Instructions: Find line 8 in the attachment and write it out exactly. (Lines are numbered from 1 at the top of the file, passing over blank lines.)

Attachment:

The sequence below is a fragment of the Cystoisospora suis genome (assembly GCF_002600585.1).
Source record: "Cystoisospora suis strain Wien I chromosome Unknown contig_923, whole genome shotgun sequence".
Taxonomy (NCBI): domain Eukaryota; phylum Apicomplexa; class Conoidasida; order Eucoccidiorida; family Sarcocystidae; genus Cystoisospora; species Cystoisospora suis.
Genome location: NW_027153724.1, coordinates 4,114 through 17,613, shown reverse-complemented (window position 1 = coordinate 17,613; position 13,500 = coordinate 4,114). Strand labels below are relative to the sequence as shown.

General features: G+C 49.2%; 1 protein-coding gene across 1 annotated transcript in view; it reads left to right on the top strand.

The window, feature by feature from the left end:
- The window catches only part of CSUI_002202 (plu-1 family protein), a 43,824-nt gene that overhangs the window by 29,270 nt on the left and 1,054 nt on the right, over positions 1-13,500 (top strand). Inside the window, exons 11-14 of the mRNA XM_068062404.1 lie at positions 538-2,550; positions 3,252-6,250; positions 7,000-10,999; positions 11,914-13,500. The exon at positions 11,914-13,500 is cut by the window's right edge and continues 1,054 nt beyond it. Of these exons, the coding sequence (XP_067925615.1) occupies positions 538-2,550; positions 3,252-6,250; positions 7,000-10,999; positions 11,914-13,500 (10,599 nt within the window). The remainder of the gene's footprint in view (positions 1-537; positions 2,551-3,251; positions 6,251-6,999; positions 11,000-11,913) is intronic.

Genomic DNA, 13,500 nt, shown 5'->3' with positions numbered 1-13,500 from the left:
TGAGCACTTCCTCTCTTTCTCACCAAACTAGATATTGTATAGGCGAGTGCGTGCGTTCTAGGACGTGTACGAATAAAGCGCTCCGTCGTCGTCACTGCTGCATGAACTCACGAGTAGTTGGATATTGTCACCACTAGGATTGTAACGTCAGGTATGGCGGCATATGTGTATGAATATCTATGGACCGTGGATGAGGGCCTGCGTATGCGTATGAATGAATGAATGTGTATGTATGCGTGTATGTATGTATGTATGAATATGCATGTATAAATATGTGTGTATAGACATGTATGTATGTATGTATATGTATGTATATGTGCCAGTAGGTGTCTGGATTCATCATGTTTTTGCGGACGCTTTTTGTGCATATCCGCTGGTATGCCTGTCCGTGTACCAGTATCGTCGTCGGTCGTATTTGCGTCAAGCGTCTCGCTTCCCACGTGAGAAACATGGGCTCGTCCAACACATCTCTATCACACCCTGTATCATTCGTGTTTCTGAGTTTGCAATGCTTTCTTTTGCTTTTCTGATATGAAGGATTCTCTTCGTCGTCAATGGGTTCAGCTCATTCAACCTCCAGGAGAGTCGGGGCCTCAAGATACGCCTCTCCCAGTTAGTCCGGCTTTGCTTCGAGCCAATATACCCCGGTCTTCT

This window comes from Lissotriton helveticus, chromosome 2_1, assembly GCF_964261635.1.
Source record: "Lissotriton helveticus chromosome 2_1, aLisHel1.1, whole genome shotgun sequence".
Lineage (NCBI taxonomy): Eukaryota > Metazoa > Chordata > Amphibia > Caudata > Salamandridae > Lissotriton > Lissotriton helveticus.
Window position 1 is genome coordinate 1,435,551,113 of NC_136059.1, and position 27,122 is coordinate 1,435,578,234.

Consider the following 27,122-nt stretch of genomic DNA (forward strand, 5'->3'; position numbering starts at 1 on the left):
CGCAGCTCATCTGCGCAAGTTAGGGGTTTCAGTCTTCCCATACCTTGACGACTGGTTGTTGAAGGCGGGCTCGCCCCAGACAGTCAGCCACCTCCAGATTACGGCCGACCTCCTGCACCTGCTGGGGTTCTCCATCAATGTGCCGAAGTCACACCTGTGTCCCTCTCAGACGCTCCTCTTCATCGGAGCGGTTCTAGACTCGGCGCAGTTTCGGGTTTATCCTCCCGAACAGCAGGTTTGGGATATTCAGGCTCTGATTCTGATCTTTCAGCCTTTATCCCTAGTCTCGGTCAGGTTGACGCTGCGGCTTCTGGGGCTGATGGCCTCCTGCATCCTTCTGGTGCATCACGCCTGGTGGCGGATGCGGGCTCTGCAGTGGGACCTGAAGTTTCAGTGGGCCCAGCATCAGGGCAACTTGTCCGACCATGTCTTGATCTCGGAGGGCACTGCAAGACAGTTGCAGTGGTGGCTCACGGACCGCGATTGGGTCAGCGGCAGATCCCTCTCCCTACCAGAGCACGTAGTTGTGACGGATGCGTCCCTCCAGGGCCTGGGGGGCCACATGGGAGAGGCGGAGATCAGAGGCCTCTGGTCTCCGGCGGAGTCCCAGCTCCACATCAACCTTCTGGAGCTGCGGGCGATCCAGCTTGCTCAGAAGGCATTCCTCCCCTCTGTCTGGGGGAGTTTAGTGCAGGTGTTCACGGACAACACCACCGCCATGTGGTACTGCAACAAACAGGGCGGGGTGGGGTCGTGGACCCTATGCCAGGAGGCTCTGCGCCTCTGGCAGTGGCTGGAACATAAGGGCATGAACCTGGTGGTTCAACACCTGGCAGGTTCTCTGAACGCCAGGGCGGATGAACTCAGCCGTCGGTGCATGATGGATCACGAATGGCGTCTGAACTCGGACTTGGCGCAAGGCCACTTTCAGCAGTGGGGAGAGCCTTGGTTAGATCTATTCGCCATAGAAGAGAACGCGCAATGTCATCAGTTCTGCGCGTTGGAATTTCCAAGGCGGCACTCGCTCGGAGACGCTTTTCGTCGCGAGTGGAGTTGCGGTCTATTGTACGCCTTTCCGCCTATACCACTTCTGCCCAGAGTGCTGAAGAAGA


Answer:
Genomic DNA, 13,500 nt, shown 5'->3' with positions numbered 1-13,500 from the left: